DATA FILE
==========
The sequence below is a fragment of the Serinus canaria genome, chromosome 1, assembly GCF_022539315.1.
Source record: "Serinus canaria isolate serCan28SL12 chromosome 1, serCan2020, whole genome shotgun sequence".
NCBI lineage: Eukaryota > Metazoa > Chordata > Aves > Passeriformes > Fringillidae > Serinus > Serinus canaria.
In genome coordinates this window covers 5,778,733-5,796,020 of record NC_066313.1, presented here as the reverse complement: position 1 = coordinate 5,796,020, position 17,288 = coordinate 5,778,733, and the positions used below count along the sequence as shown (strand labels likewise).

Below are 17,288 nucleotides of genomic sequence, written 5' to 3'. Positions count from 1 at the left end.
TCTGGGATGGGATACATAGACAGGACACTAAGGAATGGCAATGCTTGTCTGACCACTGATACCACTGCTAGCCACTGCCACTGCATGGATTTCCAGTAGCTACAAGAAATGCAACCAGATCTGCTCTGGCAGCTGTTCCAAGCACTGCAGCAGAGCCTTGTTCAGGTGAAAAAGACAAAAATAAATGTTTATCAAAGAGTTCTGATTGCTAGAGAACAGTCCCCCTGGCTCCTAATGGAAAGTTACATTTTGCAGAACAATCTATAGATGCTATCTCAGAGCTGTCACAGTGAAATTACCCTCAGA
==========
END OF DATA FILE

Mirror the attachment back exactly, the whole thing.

The sequence below is a fragment of the Serinus canaria genome, chromosome 1, assembly GCF_022539315.1.
Source record: "Serinus canaria isolate serCan28SL12 chromosome 1, serCan2020, whole genome shotgun sequence".
NCBI lineage: Eukaryota > Metazoa > Chordata > Aves > Passeriformes > Fringillidae > Serinus > Serinus canaria.
In genome coordinates this window covers 5,778,733-5,796,020 of record NC_066313.1, presented here as the reverse complement: position 1 = coordinate 5,796,020, position 17,288 = coordinate 5,778,733, and the positions used below count along the sequence as shown (strand labels likewise).

Below are 17,288 nucleotides of genomic sequence, written 5' to 3'. Positions count from 1 at the left end.
TCTGGGATGGGATACATAGACAGGACACTAAGGAATGGCAATGCTTGTCTGACCACTGATACCACTGCTAGCCACTGCCACTGCATGGATTTCCAGTAGCTACAAGAAATGCAACCAGATCTGCTCTGGCAGCTGTTCCAAGCACTGCAGCAGAGCCTTGTTCAGGTGAAAAAGACAAAAATAAATGTTTATCAAAGAGTTCTGATTGCTAGAGAACAGTCCCCCTGGCTCCTAATGGAAAGTTACATTTTGCAGAACAATCTATAGATGCTATCTCAGAGCTGTCACAGTGAAATTACCCTCAGA